It’s an involved swap, requiring the substitution of several parts and surgery on the wiring loom. Cost of components was just 700 euros but the swap required 20 hours of labor. The vehicle in question is an early model Leaf that was already fitted with an upgraded 40 kWh battery, and the owner desired an upgrade to CHAdeMO fast charging to better use the larger pack.

    Adding fastcharging to a base-model LEAF
    https://www.youtube.com/watch?v=1kyR5omOQu8

    Reply
  7. Tomi Engdahl says:

    EasyEVSE Design #1 – Relays, Screw Terminals & PSU
    https://www.youtube.com/watch?v=KJwEVV56EfQ

    EasyEVSE Design #2 – PSU and Prototype Area
    https://www.youtube.com/watch?v=dxNepdpw4so

    Reply
  8. Tomi Engdahl says:

    Test and Final Assembly – EasyEVSE
    https://www.youtube.com/watch?v=IeVx2JY5bkI

    Testing my simple EVSE circuit (based on AnalogEVSE – links below). Completing assembly of the mains section of the PCB.

    http://www.analogevse.xyz/AnalogEVSE-en.html

    Reply
  9. Tomi Engdahl says:

    This DIY Level 2 Electric Vehicle Charger Costs Just Over $200
    James Fotherby managed to build a reliable and powerful electric vehicle charger inexpensively.
    https://www.hackster.io/news/this-diy-level-2-electric-vehicle-charger-costs-just-over-200-c73421ad676f

    Reply
  10. Tomi Engdahl says:

    James Fotherby decided to design and build his own 7.2kW charging solution for around £200.

    This EV charger packs an Arduino-based DIY solution in a commercial enclosure
    https://blog.arduino.cc/2022/04/29/this-arduino-based-ev-charger-packs-a-diy-solution-in-a-commercial-enclosure/

    The rapid adoption of electric vehicles over the last decade has required the installation of additional infrastructure to support them, namely high-voltage chargers that can deliver enough current to the batteries for fast recharging. But due to their potentially high cost, James Fotherby decided to design and build his own 7.2kW charging solution that was simultaneously cheap, simple, and safe to operate.

    For the safety component, Fotherby had to ensure that any potential fault, such as a loose wire coming into contact with the car, would be detected in time so that power could be cut immediately. His design incorporated a coil that measures the amount of current heading to the car and the amount returning. If the two values don’t match, then an alert is triggered, and the relay switches off the power. Controlling the relay was accomplished by integrating an Arduino, which receives 5V via a series of two step-down converters.

    https://www.instructables.com/Electric-Vehicle-EV-Charger/

    Reply
  11. Tomi Engdahl says:

    Modernizing An Outdated Electric Vehicle Charging Station
    https://hackaday.com/2022/06/12/modernizing-an-outdated-electric-vehicle-charging-station/

    One of the drawbacks of being an early adopter is that you might end up investing in equipment that becomes obsolete rather quickly. Although it’s clear that electric vehicles are here to stay, those who bought a charging station for their EV a few years ago may find it slow and incompatible with modern cars or billing networks, necessitating an upgrade to one of the latest models.

    If you don’t mind tinkering, these older chargers can provide an excellent base to construct your own state-of-the-art charging station, as [James] over at Diary-of-a-Geek did. He bought a Chargepoint CT2000 series charger and installed a brand-new charging unit inside based on OpenEVSE components. The CT2000 is an older model that’s no longer manufactured, and although it can still connect to Chargepoint’s network, a subscription renewal would cost several thousand dollars. [James] was not willing to make that investment for a unit that he was going to install at home anyway, so he decided to buy replacement parts from OpenEVSE, a supplier of open-source EV charging stations and components.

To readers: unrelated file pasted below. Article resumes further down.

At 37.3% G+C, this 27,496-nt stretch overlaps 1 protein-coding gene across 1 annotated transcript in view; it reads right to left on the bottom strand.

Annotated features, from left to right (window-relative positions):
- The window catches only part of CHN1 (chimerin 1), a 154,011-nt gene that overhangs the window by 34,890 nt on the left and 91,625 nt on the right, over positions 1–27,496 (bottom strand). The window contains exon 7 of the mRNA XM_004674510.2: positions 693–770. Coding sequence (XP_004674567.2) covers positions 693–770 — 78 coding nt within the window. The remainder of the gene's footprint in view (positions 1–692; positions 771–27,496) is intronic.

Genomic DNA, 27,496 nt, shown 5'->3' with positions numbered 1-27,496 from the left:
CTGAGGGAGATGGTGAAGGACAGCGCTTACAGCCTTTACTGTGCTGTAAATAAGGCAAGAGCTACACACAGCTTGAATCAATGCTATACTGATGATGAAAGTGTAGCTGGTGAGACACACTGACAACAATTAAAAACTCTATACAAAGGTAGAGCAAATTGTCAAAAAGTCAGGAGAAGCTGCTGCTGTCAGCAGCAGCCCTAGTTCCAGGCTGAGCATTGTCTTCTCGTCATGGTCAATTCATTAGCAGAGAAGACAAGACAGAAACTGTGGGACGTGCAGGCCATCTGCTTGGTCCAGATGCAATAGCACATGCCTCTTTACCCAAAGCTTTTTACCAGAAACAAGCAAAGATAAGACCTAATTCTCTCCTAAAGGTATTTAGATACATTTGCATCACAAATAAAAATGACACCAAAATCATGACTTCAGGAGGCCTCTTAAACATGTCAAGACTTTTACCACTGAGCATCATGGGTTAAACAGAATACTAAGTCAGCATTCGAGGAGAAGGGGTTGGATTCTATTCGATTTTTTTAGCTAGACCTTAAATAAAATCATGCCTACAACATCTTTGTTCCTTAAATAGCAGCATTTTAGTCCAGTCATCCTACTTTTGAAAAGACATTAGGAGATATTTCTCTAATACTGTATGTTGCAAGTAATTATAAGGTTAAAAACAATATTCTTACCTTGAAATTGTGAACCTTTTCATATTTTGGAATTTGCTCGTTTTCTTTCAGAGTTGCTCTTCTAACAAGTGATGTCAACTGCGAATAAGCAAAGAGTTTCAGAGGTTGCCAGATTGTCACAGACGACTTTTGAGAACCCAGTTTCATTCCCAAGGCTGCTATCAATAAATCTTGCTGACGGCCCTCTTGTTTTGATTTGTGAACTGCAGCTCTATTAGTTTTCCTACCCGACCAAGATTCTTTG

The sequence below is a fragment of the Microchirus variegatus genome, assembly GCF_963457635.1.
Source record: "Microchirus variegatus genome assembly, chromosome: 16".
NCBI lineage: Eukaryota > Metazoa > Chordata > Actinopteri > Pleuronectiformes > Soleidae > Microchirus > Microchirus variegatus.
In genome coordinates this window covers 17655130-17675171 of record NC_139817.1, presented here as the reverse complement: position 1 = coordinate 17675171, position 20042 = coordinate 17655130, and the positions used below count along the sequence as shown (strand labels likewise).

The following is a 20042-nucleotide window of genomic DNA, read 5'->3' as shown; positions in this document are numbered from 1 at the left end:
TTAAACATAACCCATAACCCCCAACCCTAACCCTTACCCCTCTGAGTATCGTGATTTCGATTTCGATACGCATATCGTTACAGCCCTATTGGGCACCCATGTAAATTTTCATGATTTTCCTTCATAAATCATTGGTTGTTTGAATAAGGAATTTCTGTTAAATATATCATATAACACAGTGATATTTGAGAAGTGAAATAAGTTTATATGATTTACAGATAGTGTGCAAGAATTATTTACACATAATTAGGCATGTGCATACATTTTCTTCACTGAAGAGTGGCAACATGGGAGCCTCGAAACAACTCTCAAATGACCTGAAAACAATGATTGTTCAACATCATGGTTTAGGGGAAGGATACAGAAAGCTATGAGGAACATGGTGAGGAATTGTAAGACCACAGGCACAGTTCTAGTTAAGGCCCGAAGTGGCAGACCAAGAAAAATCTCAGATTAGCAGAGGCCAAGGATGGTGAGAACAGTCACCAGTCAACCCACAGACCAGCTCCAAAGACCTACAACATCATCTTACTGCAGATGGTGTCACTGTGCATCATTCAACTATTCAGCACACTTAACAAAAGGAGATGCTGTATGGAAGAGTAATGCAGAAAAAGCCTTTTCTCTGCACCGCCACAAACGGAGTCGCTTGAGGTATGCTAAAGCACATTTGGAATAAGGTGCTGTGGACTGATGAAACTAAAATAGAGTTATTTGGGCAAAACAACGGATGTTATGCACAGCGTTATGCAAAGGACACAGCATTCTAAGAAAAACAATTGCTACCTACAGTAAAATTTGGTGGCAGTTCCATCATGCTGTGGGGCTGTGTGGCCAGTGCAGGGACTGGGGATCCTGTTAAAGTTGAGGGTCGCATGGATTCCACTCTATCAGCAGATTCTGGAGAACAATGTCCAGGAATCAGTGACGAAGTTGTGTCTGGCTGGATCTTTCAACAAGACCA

OpenEVSE ChargePoint EVSE (CT2000) Conversion
    https://diary-of-a-geek.blogspot.com/2020/09/openevse-chargepoint-evse-ct2000.html

    For this project I wanted to convert a commercial dual port ChargePoint EV charger into something I had full control over. With ChargePoint pushing its clients to upgrade to the CT4000 (the large LCD screen model) lots of people are tearing out the CT2000 series chargers and either scrapping them or selling them. I found mine on Facebook Market place for a couple hundred bucks. These chargers are built really well, with extruded aluminum cases, aluminum component modules that slide out for easy replacement, they are just really nicely built chargers made to take abuse from people and weather.

    Reply
  12. Tomi Engdahl says:

    Charging an EV for $0 (Anker 757 PowerHouse)
    https://www.youtube.com/watch?v=ZE447r1mFXM

    Energy prices are skyrocketing and I don’t want to pay this so I combined the The Anker power pack wit my small solar panels to recharge my electric car for free. It’s automated now without voiding the warranty to cycle charge it bit by bit.

    0:00 Intro
    1:00 Charging from grid tie
    3:05 Battery to EV
    3:55 Solar to battery
    5:48 The plan
    7:14 Making a microcontroller
    8:18 LDR display detection and actuators
    9:35 Prototype success
    10:37 Review: Testing all my tools
    11:56 Uninterruptable Power supply mode
    12:50 Final test: Solar to Battery to EV cycle
    13:43 kthxbye

    Reply
  13. Tomi Engdahl says:

    https://shop.gwl.eu/Special-Products/EVSE-kit-for-EV-charging-station.html?utm_source=fb&utm_medium=ads&utm_campaign=Produktovka+katalog&utm_content=DREM10%2BLL+%E2%80%93+PUR&fbclid=IwAR1FJMDkXV99XPht2EQu47_Ie_GTC3QIi8iEvDlZVY-1L-G_N_9jdIU8n5k

    Using this kit you can make your own IEC 62196 (simplified) charging station for electric vehicles.
    We have developed a board based on PIC microcontroller which is able to generate 1kHz PWM signal, detect the vehicle and control the relay. It is also possible to adjust PWM width for current regulation. The board is small enough to be installed directly into J1772 Yazaki connector.

    Reply